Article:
Way long ago, there was this old Scotts electrician. They guy was amazing and could do anything. I used to like to be around him because the pearls of wisdom just dropped out of his mouth. One day in the 1970's, when I was asking him about capacitors in electric motors, he told me that you can take a rubber chandelier and wire it across in place of the capacitor and if the capacitor was in fact bad, you could run the motor until you got another capacitor. I tried it once or twice and it worked. I told others about it and they thought that I was nuts. I mentioned it to others throughout the years. Same blank stare. I was at a Eat & Meet gala at the supply house for a showcase of some product which I don't remember. If it was riello of something else, I don't remember. But there it was, the old light bulb in place of the capacitor trick. It works. That, and charging up the capacitor with a cord whip with alligator clips connected to the capacitor terminals. Charge it up by plugging in, CAREFULLY remove the clips after you unplug the cord, and jump the terminals with a well insulated screw driver. If it jumps a big spark, the capacitor is good. No spark, get out the rubber chandelier. If the motor doesn't start, get a new motor.
@ February 15, 2014 12:38 AM in 007 CAPAKA, A Rubber Chandelier. You know, the rubber bulb holder with the black and white wire sticking out that you can wire into a light fixture for temporary light on a job site. I suppose that I should have been more PC and called it a third world chandelier.
In Southeastern Massachusetts, it seems to be noted by that name. I suppose that you could use any local ethnic group you want.
@ February 15, 2014 12:32 AM in Adding automatic vent damper to old cast iron boiler?I don't know if anyone makes the anymore. In the late 70's, early 80's, they were popular. I installed one on every oil boiler I installed. The same one worked on gas. They were problematic and every one was eventually wired or blocked open.
Technically, I think that if it isn't OEM, you're not supposed to retrofit them. Of course, anyone can do whatever they want.
@ February 15, 2014 12:25 AM in Automatic vent dampenerNot that you may care but the vent damper is part of the UL listing of the appliance. If you modify the appliance by removing the vent damper, it becomes a unlisted appliance.
@ February 14, 2014 5:13 PM in 007 CAPFind someone with an old 007 or whatever. I've never replaced one. How do you know that the capacitor is bad and it is the cause of it not working in your water lubricated circulator?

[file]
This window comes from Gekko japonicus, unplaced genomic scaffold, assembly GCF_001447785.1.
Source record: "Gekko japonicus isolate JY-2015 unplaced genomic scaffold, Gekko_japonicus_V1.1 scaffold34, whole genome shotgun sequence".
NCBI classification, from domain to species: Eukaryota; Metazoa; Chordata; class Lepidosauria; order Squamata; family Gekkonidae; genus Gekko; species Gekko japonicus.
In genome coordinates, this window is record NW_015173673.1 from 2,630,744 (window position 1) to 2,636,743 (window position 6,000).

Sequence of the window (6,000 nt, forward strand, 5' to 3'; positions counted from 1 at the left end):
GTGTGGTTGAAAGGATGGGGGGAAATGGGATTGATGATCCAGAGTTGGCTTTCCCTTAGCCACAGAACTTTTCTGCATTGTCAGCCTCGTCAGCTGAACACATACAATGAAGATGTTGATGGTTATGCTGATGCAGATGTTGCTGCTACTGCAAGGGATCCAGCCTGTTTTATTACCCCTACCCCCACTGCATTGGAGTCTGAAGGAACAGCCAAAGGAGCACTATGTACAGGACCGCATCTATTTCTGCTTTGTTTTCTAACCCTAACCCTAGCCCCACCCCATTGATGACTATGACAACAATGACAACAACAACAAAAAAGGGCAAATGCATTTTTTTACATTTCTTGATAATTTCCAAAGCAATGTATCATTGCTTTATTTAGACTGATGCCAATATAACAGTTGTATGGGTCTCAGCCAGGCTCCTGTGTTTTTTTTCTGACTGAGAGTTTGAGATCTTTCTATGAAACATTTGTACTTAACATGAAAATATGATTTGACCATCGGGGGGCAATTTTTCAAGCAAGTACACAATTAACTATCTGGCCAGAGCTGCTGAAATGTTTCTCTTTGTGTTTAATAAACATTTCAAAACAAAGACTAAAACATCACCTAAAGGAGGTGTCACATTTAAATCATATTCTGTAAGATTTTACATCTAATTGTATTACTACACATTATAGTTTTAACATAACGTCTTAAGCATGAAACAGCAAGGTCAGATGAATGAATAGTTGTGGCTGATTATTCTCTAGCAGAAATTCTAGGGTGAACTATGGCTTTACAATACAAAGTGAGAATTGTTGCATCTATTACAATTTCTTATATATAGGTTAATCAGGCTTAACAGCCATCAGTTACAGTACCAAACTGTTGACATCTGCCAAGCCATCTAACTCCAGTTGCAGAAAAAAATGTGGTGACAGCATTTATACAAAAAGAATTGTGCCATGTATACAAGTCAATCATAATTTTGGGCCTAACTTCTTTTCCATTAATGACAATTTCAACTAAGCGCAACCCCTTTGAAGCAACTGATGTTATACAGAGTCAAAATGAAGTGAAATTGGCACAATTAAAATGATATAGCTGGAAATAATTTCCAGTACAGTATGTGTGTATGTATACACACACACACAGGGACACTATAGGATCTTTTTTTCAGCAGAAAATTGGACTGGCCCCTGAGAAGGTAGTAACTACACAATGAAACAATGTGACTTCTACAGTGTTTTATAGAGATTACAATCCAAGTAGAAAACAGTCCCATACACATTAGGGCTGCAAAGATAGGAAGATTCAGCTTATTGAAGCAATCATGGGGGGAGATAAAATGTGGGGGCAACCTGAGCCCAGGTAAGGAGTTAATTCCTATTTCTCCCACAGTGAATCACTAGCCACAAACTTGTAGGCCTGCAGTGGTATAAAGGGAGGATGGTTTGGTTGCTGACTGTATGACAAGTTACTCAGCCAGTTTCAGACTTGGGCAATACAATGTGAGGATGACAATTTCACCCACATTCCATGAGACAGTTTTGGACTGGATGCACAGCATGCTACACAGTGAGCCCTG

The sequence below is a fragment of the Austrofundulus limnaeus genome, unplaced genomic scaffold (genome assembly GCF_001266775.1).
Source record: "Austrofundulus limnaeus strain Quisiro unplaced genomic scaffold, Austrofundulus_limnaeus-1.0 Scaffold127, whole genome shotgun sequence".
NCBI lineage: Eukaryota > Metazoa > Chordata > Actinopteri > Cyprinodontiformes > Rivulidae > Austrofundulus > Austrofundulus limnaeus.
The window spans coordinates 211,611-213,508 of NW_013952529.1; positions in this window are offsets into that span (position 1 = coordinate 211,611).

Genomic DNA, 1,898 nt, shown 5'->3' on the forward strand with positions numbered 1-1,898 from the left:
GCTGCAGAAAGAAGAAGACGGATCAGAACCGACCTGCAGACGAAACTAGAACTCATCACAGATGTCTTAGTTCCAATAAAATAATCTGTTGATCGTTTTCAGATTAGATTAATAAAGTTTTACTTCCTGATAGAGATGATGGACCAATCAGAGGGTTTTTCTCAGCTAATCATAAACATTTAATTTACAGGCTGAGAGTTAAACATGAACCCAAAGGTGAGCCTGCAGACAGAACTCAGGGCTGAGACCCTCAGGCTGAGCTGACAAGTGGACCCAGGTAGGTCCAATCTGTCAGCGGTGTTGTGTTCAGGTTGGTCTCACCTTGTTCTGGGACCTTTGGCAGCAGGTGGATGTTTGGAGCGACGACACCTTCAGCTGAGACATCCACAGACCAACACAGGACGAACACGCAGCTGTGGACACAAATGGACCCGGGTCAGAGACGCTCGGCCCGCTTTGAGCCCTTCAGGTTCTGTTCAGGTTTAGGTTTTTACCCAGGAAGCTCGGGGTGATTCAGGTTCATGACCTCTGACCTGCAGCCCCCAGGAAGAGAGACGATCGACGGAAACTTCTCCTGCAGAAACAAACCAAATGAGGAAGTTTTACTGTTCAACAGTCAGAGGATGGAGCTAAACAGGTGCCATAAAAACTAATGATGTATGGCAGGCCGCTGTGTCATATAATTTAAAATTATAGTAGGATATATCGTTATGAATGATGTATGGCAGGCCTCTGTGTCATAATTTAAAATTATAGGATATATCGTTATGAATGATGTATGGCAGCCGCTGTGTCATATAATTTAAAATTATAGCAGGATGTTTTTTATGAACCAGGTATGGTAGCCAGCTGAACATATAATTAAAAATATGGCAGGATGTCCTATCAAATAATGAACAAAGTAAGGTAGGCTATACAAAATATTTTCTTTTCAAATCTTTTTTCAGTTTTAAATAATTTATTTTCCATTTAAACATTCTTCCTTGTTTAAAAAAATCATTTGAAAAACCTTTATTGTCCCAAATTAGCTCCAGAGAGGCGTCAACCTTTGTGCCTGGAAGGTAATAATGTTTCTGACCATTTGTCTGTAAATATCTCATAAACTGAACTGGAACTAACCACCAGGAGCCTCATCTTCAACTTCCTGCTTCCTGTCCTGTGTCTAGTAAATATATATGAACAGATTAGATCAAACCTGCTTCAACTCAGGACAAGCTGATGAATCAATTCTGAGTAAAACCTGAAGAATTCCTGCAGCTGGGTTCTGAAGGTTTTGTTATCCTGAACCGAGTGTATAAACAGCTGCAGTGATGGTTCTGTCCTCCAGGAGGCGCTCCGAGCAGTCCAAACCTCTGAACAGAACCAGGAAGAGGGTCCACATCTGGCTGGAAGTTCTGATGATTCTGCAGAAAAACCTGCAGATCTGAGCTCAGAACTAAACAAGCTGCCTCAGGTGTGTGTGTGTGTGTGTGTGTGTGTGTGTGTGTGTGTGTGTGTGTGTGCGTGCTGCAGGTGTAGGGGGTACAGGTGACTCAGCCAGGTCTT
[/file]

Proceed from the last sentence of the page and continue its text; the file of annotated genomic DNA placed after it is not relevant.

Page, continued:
Did you try wiring a Portuguese Chandelier in place of the capacitor? If the circulator runs, it's the capacitor. If it doesn't, it's the rotor. Its replaceable. If the windings are done, it's a new circulator. Most of us just replace the whole unit because if it isn't the capacitor, it's the rest of the motor and by the time you drive all over East Flame-out looking for one, you could buy two of them. .
At $60,00 per hour, that's a buck ($1.00) per minute. Time is money. If you want to drive all over East Flame-out looking for a capacitor that most anyone here with a shop, has 10 dead ones on the floor and would probably tell you to take them all, knock thine self out..
@ February 14, 2014 2:42 PM in Anyone Heard of Cleaver Brooks OG Boilers?"" Heavy Oil Sands specific. ""
They gonna run a spur from the Keystone Pipeline and drop off loads of that Canadian tar sand crude while it is on the way to a refinery? To be refined into product to be shipped overseas and sold on the open market? (shipped back to the USA to be sold to the highest bidder on the Spot Market.
@ February 14, 2014 12:55 PM in Heating Help for Fireplaces?Its hard to tell from a photo but it looks like the entire face of the fireplace is tile of different sizes and shapes that all fit together modularly. The insides look like firebrick but that takes a visual inspection. Fire bricks are usually very sharp on the edges and thicker through the middle and from end to end. When that fireplace was built, they were almost always yellow. Today, there are some that are reddish to simulate red bricks. The old ones were often painted with a high temperature paint. That fire box appears to be painted. Find a spot where it isn't that noticeable and see if the paint will scratch off.
The back looks like it has had some serious heating from that wood box and if they were old clay Stiles & Hart (S&H) bricks, they would have been burned through in the hottest place of the slant behind the wood box.
That house/fireplace looks like it was built 1900-1920's. By then, they usually had a double wall behind the back. The first one being a single stretcher course backed up with the fire brick.
If you can find a place in an attic or somewhere, where you can find old original brick, measure a brick. Compare it to the fire box bricks. The firebox bricks should be substantially larger. In old houses, anything goes.
My mind is rusty and going but, I think that three stretcher bricks are the same height as a single brick laid vertically. Or close. Because if you lay a "Soldier Header" over a door or window as a header, and your bond is proper, the course after the header should run through.
If you have any doubt, there's some old info junkie that can look at it and give their advice.
But measure the bricks. That's what I always did.